While at the University of Basel, Carl Jung associated himself with the Swiss student fraternity. This group consisted of theologians, philosophers, jurists, and medical students.

In 1900, Carl Jung graduated with a M.D. from the University of Basel and is appointed assistant at the Burgholzli Psychiatric Hospital, Zurich, under Professor Eugen Bleuler. Early Career From 1900-1909, Carl Jung worked in the insane asylum and psychiatric clinic in Zurich.

It is known that the years Carl Jung had spent studying different patients in the clinic, greatly reflected his future work in the field of psycho-analysis.

By 1902 Carl Jung got his Ph.D. at the University of Zurich with a doctoral dissertation.

From 1905-1913 Carl Jung lectured in psychiatry at the University of Zurich.

In 1907 Carl Jung has his first meeting with Sigmund Freud. This meeting would start a friendship that would help both Jung and Freud in their psychological studies.
The Inevitable Break By 1914, Carl Jung had completely distanced himself from Sigmund Freud. Both men were on opposite spectrums of their theories of psychology.

This dispute had permanently destroyed any ties between Jung and Freud. This breakup would end up having grave consequences on Carl Jung’s studies as he ended up in a 6 year emotional breakdown.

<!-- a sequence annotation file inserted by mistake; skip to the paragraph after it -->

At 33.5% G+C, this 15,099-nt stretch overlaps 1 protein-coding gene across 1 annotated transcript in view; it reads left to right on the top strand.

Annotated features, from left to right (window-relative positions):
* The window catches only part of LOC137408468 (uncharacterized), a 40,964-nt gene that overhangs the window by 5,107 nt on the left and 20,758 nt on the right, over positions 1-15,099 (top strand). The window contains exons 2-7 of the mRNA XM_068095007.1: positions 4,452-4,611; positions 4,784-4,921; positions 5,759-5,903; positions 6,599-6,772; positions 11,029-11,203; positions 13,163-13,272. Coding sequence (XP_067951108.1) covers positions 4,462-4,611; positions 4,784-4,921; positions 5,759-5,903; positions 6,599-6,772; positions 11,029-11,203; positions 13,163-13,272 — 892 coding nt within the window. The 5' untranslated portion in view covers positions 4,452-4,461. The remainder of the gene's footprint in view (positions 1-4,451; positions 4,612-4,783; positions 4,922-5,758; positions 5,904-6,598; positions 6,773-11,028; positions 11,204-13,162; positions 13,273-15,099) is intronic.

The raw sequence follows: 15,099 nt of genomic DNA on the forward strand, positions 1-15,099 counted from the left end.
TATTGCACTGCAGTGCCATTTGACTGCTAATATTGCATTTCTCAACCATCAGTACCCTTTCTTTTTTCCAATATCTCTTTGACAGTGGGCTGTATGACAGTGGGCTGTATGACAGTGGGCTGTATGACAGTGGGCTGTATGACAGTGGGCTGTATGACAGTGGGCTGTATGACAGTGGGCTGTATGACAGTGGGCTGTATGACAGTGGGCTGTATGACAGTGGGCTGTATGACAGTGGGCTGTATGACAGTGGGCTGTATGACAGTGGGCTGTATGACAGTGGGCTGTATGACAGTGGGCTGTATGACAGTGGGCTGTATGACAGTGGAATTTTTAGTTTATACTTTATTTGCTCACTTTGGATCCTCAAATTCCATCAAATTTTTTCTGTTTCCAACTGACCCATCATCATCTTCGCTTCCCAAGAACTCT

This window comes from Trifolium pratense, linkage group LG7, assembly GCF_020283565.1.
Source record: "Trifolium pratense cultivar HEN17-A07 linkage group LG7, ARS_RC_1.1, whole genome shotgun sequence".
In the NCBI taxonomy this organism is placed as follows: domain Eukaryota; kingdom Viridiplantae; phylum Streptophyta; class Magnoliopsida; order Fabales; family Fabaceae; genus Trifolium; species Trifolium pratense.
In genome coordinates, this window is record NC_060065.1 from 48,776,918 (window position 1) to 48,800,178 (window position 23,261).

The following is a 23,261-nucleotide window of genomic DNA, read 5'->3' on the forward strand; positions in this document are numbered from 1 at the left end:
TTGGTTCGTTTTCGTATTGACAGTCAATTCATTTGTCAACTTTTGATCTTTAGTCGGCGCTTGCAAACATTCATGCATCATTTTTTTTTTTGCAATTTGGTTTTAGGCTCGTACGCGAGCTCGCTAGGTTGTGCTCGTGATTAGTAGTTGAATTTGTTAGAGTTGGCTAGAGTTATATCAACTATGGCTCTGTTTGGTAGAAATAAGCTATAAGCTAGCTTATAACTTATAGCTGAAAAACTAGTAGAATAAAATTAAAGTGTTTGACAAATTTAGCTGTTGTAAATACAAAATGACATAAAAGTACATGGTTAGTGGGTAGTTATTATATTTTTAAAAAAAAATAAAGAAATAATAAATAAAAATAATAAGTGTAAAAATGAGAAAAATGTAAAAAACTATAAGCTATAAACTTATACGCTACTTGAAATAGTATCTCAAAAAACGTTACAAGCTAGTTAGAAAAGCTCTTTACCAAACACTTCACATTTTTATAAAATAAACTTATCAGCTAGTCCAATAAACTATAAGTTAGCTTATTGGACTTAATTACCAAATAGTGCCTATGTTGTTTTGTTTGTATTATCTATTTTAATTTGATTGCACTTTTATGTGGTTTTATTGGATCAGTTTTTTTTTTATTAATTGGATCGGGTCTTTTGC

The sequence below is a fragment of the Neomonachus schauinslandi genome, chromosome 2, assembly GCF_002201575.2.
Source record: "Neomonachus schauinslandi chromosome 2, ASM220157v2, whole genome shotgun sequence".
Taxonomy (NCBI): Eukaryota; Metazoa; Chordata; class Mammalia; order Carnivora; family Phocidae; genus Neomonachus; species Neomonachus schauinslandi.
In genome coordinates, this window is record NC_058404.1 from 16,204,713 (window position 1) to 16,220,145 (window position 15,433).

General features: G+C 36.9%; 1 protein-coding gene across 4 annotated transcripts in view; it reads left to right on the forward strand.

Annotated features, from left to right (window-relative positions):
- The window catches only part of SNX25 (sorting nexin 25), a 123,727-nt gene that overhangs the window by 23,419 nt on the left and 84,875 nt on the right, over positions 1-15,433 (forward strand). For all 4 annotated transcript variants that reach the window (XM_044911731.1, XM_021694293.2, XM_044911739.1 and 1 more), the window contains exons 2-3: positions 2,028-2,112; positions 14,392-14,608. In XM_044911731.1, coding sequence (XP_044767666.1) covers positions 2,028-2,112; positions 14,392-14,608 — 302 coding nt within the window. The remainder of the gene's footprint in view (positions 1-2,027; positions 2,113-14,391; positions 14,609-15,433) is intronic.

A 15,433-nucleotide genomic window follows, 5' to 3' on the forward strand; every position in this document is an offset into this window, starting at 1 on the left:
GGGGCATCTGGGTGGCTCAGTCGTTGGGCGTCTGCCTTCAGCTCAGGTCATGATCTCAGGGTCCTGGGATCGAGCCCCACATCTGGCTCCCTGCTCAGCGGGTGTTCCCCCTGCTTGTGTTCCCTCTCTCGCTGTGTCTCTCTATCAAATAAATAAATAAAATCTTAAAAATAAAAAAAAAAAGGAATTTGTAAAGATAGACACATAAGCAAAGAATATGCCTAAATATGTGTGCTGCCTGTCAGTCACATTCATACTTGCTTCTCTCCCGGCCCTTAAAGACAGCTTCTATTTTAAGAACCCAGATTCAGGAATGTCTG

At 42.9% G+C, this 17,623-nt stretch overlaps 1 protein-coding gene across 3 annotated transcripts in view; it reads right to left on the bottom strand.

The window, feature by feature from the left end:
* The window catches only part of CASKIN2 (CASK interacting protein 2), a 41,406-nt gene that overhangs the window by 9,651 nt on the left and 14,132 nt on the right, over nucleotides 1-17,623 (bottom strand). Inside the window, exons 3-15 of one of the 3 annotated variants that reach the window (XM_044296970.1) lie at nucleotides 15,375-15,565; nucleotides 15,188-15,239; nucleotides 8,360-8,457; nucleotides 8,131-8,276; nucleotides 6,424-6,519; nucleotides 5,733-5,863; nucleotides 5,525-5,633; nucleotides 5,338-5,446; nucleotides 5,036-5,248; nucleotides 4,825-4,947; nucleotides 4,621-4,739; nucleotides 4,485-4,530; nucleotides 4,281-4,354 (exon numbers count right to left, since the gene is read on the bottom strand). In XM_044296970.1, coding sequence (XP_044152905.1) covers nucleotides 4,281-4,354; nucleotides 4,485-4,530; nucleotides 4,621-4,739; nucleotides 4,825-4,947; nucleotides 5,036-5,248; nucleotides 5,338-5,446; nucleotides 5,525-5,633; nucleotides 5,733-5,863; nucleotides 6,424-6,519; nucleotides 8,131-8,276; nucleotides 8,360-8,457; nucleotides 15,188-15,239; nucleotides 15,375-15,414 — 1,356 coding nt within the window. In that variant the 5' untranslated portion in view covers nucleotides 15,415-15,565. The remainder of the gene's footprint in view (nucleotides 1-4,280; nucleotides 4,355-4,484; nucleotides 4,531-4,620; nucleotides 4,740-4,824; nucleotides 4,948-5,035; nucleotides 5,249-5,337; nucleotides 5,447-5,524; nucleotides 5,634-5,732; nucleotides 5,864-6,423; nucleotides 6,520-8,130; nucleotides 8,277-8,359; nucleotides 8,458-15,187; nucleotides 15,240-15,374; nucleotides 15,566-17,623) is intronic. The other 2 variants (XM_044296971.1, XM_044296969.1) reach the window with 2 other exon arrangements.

During the turmoil, Carl Jung published "The Red Book". This book had detail accounts of all Carl Jung's hallucinations and dreams during his break-down term.
Post -Turmoil After a period of personal turmoil, Jung founded his own school and produced a vast number of studies that would attract a great number of followers.

By abandoning the meanders of psychosexuality, Jung would establish himself in the fields of spirituality and science.

Carl Jung would develop his own psychological theories and implement them into the realm of psychiatry Nazi Involvement In 1928, Carl Jung became a member of the International General Medical Society for Psychotherapy.

In 1933 Carl Jung was nominated as President of the same society.

This society had deep Nazi connections at the time, and some argue that his support for the Nazi regime inducted him into the society as President.

Carl Jung was reported of saying that the Nazi political party was “rumbling” and believed that “a positive culture would emerge”.

Was All Of This True? No, these criticisms were false allegations, most of them coming from Sigmung Freud followers, or were misinterpreted because of Carl Jungs sophisticated pardoxical writings.

How does Carl Jung justify his Nazi support? Carl Jung had an exceptional response, “a doctor needs a certain optimism in order to save everything that can possibly be saved, even when things look very black. One simply cannot afford to let oneself be too much impressed by the apparent or real hopelessness of a situation, even though this should entail exposing oneself to a certain danger”. In layman's terms, Carl Jung explained that in order to fully understand a concept, person or ogrganization, your full unbiased support must be given. Only then can you make truth of the situation